Azure Functions are a great way to run PowerShell scripts on demand. However, most PowerShell scripts require access to functions in modules like Microsoft.Graph.
The default way to add PowerShell modules to an Azure Function is to specify the needed module in the requirements.psd1 file like this:
Microsoft.Graph = '2.*'
Then, each time the Azure Function starts up, the specified modules are downloaded from the PowerShell Gallery. The problem with some modules, especially Microsoft.Graph, is that they are large, and waiting for them to download and install can delay execution.
On the Consumption plan, this can take so long that the function call times out, and your function never executes. The best way to prevent this is to install the module yourself in the Azure Function image, so the download step is unnecessary.
Pre-Installing PowerShell Modules
To add modules to your Azure Function, you need to download them locally and then upload the modules for your scripts to access.
If the module is not already loaded locally, enter the following command from a PowerShell prompt:
Please respond Y to the prompts; then, the module is downloaded and stored locally. On Windows, modules are stored at: "C:\Program Files\WindowsPowerShell\Modules." On a Mac, they are stored at: "~/.local/share/powershell/Modules." To access this file path on a Mac, choose Go -> Go To Folder from the Finder menu.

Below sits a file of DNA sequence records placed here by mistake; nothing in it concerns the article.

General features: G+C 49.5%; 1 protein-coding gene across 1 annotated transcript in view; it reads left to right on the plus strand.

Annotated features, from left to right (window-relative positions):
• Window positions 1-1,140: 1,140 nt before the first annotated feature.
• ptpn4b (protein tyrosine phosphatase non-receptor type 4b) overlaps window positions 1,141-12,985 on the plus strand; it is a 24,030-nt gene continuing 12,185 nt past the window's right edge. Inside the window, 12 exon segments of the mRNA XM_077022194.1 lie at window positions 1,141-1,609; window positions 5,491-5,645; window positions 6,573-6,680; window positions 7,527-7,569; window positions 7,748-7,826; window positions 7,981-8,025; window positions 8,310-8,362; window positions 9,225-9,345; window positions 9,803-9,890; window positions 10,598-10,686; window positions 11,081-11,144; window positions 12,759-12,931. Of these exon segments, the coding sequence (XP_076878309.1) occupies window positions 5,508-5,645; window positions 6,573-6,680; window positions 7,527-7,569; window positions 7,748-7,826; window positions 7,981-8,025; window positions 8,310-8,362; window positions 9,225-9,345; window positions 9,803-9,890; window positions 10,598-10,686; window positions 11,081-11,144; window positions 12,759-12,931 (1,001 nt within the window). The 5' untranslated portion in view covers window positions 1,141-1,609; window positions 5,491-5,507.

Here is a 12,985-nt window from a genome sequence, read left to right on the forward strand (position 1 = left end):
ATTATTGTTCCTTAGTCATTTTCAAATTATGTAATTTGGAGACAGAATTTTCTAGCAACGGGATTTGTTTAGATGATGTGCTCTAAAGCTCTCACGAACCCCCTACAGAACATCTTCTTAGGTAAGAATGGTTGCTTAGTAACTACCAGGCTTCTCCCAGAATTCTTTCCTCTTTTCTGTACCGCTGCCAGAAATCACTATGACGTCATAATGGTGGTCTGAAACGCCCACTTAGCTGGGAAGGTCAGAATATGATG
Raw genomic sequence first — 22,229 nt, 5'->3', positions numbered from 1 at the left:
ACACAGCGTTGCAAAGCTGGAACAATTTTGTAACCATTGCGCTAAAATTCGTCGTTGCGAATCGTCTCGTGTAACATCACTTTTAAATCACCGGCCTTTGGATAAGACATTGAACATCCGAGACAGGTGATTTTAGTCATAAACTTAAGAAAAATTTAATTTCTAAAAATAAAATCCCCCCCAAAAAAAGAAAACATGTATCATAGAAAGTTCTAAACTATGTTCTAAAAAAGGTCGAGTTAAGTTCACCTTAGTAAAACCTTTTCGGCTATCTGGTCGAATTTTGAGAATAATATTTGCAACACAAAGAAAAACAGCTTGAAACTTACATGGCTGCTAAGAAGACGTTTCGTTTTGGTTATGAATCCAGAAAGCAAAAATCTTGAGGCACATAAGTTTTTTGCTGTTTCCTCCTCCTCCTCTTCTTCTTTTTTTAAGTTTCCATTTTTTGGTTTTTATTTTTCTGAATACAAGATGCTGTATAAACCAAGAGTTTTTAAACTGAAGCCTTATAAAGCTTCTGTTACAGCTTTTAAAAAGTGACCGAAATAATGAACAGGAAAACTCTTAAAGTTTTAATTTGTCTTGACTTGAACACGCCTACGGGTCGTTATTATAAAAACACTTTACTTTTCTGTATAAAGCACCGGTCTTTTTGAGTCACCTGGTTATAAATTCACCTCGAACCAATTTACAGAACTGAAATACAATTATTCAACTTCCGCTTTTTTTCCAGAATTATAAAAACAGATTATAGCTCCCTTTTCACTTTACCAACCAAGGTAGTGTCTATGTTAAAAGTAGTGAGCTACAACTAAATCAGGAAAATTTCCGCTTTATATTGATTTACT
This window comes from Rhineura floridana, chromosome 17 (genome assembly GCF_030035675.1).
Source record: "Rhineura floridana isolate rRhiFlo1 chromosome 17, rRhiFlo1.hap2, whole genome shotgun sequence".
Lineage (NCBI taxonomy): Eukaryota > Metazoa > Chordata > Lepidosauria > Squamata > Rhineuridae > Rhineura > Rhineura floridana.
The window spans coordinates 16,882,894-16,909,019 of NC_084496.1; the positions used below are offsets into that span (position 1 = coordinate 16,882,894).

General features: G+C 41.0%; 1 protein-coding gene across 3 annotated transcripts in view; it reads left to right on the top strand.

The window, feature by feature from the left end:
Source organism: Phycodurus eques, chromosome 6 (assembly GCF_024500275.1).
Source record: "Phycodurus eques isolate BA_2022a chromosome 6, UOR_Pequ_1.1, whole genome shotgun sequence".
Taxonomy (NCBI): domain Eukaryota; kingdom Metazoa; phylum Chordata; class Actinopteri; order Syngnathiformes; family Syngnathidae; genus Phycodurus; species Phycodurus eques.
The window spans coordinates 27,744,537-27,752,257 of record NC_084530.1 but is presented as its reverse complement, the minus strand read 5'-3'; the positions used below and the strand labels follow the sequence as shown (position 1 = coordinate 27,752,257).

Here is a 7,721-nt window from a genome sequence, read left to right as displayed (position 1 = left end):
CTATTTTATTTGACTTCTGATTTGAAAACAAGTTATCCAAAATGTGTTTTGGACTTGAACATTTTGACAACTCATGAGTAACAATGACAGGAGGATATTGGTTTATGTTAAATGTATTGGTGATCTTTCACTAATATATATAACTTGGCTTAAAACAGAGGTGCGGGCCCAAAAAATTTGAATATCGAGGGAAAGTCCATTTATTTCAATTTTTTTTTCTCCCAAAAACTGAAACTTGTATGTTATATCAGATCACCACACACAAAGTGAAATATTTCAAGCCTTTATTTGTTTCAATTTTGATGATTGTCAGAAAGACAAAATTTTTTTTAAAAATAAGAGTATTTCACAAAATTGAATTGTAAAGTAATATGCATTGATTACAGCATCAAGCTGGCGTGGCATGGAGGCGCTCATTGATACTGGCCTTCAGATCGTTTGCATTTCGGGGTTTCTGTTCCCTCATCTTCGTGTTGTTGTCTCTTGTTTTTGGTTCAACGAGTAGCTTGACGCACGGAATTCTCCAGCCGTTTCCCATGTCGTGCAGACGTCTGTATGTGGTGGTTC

Previous module versions may also be stored here, so you should delete all module folders before running the Install-Module command.
At this point, you should have one or more folders starting with the module name in your directory. Take all the folders starting with the module name and compress/zip them up into a single file.
All of your scripts in the same Azure Function can share any uploaded module. So, you'll only need to do this step once for each module for use by all of your scripts.
- Go to your Azure Function in the Azure portal, choose the "Advanced Tools" option under the "Development Tools" section, and press "Go." This opens up the Kudu environment.
- Now click the "PowerShell" option under "Debug console" menu.
- Navigate from the "site" directory to the "wwwroot" directory.
- Use the plus sign next to the folder name to create a folder under wwwroot named Modules.
- Navigate to (click on) the Modules directory.
- Drag the zip file you created above over the right side of the folders list until the drag highlighting shows up and release.
The folder will be decompressed/unzipped, and module folders will be installed in the Modules directory.
You can now use the module in your scripts without requiring an Import-Module statement.
After you've completed this step, be sure to change your requirements.psd1 file back to an empty list like this: